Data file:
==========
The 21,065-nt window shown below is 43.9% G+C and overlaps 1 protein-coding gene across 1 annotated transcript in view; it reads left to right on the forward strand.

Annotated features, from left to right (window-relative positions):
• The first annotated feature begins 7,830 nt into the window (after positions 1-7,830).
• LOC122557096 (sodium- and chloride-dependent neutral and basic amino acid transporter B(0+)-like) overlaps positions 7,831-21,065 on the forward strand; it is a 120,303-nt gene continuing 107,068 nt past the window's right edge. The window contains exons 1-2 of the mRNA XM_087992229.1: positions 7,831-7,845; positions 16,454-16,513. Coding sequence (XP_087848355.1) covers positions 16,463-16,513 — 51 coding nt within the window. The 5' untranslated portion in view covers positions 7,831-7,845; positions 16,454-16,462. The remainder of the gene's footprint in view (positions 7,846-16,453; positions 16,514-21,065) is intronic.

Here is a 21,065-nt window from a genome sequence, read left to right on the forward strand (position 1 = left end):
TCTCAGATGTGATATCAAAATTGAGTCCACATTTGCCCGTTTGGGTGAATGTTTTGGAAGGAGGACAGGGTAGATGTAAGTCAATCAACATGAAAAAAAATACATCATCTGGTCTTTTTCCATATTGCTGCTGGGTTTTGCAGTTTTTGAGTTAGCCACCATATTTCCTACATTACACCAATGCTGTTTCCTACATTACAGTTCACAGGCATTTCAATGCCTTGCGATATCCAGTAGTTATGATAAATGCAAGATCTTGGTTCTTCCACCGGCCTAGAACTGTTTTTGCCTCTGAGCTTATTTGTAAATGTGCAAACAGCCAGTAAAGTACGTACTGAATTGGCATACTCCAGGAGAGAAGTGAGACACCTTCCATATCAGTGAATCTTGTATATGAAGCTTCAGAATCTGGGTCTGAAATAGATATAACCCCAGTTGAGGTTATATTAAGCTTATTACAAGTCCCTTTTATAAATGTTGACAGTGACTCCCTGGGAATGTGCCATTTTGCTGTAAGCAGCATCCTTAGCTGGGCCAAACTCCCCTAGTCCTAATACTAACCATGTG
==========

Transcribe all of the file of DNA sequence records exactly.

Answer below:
The 21,065-nt window shown below is 43.9% G+C and overlaps 1 protein-coding gene across 1 annotated transcript in view; it reads left to right on the forward strand.

Annotated features, from left to right (window-relative positions):
• The first annotated feature begins 7,830 nt into the window (after positions 1-7,830).
• LOC122557096 (sodium- and chloride-dependent neutral and basic amino acid transporter B(0+)-like) overlaps positions 7,831-21,065 on the forward strand; it is a 120,303-nt gene continuing 107,068 nt past the window's right edge. The window contains exons 1-2 of the mRNA XM_087992229.1: positions 7,831-7,845; positions 16,454-16,513. Coding sequence (XP_087848355.1) covers positions 16,463-16,513 — 51 coding nt within the window. The 5' untranslated portion in view covers positions 7,831-7,845; positions 16,454-16,462. The remainder of the gene's footprint in view (positions 7,846-16,453; positions 16,514-21,065) is intronic.

Here is a 21,065-nt window from a genome sequence, read left to right on the forward strand (position 1 = left end):
TCTCAGATGTGATATCAAAATTGAGTCCACATTTGCCCGTTTGGGTGAATGTTTTGGAAGGAGGACAGGGTAGATGTAAGTCAATCAACATGAAAAAAAATACATCATCTGGTCTTTTTCCATATTGCTGCTGGGTTTTGCAGTTTTTGAGTTAGCCACCATATTTCCTACATTACACCAATGCTGTTTCCTACATTACAGTTCACAGGCATTTCAATGCCTTGCGATATCCAGTAGTTATGATAAATGCAAGATCTTGGTTCTTCCACCGGCCTAGAACTGTTTTTGCCTCTGAGCTTATTTGTAAATGTGCAAACAGCCAGTAAAGTACGTACTGAATTGGCATACTCCAGGAGAGAAGTGAGACACCTTCCATATCAGTGAATCTTGTATATGAAGCTTCAGAATCTGGGTCTGAAATAGATATAACCCCAGTTGAGGTTATATTAAGCTTATTACAAGTCCCTTTTATAAATGTTGACAGTGACTCCCTGGGAATGTGCCATTTTGCTGTAAGCAGCATCCTTAGCTGGGCCAAACTCCCCTAGTCCTAATACTAACCATGTG